Now that Jason is gone, I can do all sorts of things that I wouldn't do if he were here. For example:
- Not flush the toilet when it's just a #1 (to conserve water). I know I am not the only person who does this!
- Stay in my pajamas all day.
- Allow the time between showers to extend into the 2-3 day zone--it doesn't matter if I smell because it's not offending anyone. And honestly, I'm so congested right now that I can't tell if I smell, so I'm not letting it happen on purpose. I showered yesterday afternoon though, so I'm probably still good.
- Wear the same outfit I've been wearing all week when (and if) I get dressed.
- Play the Wii Fit in my underwear. Not that this has happened--yet. Right now staying upright is enough of a challenge.
- Eat combinations of foods that he wouldn't consider a meal. Last night I made a package of stuffing for dinner, and the leftovers of that are all I've eaten so far today. At some point I will run out of food and be forced to go buy some healthy, normal foods, but until then I am content to clean out the cupboards.
- Stay up late watching trashy TV and surfing Youtube.
- Let the dirty dishes pile up in the sink before I swap them with the clean ones in the dishwasher.
- Leave the clean laundry sitting in the baskets while the dirty clothes pile up on the floor.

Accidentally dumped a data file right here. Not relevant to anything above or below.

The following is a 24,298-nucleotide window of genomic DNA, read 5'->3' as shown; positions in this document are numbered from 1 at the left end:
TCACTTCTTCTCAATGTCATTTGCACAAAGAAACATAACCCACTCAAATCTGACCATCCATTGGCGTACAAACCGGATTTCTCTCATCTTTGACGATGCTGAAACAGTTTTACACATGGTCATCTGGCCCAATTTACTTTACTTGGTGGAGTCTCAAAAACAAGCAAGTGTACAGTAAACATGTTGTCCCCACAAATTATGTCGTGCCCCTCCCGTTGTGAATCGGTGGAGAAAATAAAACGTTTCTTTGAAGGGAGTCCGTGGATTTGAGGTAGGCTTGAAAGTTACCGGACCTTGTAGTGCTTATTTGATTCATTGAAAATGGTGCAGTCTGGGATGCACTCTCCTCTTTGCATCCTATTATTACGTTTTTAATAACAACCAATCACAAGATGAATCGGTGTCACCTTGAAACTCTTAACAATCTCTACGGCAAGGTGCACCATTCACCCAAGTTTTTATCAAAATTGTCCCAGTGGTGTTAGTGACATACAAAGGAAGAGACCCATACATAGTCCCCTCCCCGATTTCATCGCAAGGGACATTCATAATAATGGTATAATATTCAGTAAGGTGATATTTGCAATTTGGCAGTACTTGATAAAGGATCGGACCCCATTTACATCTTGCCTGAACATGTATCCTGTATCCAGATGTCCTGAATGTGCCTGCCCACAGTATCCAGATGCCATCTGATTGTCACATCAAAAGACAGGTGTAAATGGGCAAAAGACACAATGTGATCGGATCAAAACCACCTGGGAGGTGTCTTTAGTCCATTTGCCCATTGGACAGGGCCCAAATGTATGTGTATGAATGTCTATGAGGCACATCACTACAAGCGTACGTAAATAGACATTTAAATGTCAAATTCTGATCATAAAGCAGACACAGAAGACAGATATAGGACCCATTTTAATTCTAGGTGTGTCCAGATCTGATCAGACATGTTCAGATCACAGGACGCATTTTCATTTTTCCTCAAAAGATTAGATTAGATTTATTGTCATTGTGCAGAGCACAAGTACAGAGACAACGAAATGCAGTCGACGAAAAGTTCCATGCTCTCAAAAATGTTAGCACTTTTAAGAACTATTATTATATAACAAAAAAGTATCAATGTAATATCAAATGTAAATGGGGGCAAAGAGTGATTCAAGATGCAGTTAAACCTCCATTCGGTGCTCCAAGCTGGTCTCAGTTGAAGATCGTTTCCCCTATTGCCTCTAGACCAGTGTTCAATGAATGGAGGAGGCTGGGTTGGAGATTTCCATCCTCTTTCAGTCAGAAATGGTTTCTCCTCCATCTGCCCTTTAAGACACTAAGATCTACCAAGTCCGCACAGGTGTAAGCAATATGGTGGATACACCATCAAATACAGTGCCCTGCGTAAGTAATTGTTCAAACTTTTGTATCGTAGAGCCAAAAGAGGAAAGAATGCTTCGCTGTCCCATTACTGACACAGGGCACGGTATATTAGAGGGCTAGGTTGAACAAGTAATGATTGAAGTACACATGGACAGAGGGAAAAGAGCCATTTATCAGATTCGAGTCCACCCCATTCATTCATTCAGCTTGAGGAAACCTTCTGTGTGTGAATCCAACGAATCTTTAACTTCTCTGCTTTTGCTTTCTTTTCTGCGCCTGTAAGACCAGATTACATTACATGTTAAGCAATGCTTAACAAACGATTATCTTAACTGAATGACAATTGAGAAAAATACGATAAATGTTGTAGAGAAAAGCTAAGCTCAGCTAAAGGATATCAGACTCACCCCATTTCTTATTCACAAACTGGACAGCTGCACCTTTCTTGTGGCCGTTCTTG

- Let my hair go unbrushed all day.
- Give his belongings away on Freecycle (good thing he took the video games with him).
Oh, wait. I do those things when Jason's here, too. But not to the extent that I do them when he's gone.
He arrived at Great Lakes late Wednesday night and called me around 2 AM to let me know he was safe. I was still up, of course. He told me with glee that he passed the "now leaving Massachusetts" sign with birds flying high--exactly what I plan to do when I finally get out of here. I asked him if he felt a twinge of regret that he'll never live here again, and the answer was emphatically no. In fact, I think his exact words were "Oh HELL no."
Despite that, the past few days were rough for him. It must have been a huge shock to his senses to be so suddenly immersed back into the military life after two years of being a civilian. During one of our many phone calls he told me in a wistful tone of voice that he misses being home with me, just passing the time together--instead he's all alone in a cinderblock room. I have the easy side of this, weathering the time apart in our cushy apartment with three cats whose primary goal is to be cuddled at all times.
He's high-ranking enough to have his own barracks room (with a chair and a desk that are serving as video game central) and gets three free galley meals a day. Next week he'll start classes on things he has to requalify for, like shooting all sorts of weapons and putting out fires. He'll also be issued a new set of uniforms.
I think that his "what am I doing here" feeling will fade once he gets back into a uniform. It's probably hard to feel like you're doing something important when you have no choice but to wear military-issue sweatpants wherever you go--he can't wear civilian clothes outside of his room and the only "uniform" he has is the t-shirt and pants they gave him for PT. He feels like a tool showing up to the various offices to do paperwork dressed like a sloppy little boy. I guess looking the part goes a long way in feeling the part.
Once we're back about the business of making our lives together as a Navy family it will be like we were never apart and he never got out. Until then, we adjust, adjust, adjust.